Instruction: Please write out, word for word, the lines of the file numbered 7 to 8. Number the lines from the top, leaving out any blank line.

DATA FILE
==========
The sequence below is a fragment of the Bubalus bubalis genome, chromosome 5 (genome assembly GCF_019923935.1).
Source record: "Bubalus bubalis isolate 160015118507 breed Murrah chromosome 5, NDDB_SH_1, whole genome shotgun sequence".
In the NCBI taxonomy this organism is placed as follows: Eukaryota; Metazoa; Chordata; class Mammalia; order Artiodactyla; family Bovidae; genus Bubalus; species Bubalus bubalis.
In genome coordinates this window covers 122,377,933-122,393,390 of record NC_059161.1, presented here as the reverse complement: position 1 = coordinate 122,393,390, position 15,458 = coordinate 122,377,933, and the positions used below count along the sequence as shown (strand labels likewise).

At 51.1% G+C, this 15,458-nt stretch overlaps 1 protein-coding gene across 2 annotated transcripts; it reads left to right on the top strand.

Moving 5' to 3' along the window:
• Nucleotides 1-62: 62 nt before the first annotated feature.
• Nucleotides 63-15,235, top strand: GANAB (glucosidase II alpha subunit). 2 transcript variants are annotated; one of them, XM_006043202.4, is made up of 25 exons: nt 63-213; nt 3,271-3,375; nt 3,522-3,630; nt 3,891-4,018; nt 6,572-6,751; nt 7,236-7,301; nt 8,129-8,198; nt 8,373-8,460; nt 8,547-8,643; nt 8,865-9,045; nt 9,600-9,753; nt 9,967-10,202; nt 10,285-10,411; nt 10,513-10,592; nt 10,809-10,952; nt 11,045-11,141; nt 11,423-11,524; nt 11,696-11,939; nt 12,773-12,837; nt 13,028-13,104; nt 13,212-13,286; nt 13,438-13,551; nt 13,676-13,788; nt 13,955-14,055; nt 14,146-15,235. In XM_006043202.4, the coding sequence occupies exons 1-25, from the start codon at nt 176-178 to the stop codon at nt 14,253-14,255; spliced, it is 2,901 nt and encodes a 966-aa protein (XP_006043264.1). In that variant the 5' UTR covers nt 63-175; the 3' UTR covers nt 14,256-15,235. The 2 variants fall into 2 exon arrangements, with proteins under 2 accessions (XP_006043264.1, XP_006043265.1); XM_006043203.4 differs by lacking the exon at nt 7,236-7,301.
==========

• Nucleotides 1-62: 62 nt before the first annotated feature.
• Nucleotides 63-15,235, top strand: GANAB (glucosidase II alpha subunit). 2 transcript variants are annotated; one of them, XM_006043202.4, is made up of 25 exons: nt 63-213; nt 3,271-3,375; nt 3,522-3,630; nt 3,891-4,018; nt 6,572-6,751; nt 7,236-7,301; nt 8,129-8,198; nt 8,373-8,460; nt 8,547-8,643; nt 8,865-9,045; nt 9,600-9,753; nt 9,967-10,202; nt 10,285-10,411; nt 10,513-10,592; nt 10,809-10,952; nt 11,045-11,141; nt 11,423-11,524; nt 11,696-11,939; nt 12,773-12,837; nt 13,028-13,104; nt 13,212-13,286; nt 13,438-13,551; nt 13,676-13,788; nt 13,955-14,055; nt 14,146-15,235. In XM_006043202.4, the coding sequence occupies exons 1-25, from the start codon at nt 176-178 to the stop codon at nt 14,253-14,255; spliced, it is 2,901 nt and encodes a 966-aa protein (XP_006043264.1). In that variant the 5' UTR covers nt 63-175; the 3' UTR covers nt 14,256-15,235. The 2 variants fall into 2 exon arrangements, with proteins under 2 accessions (XP_006043264.1, XP_006043265.1); XM_006043203.4 differs by lacking the exon at nt 7,236-7,301.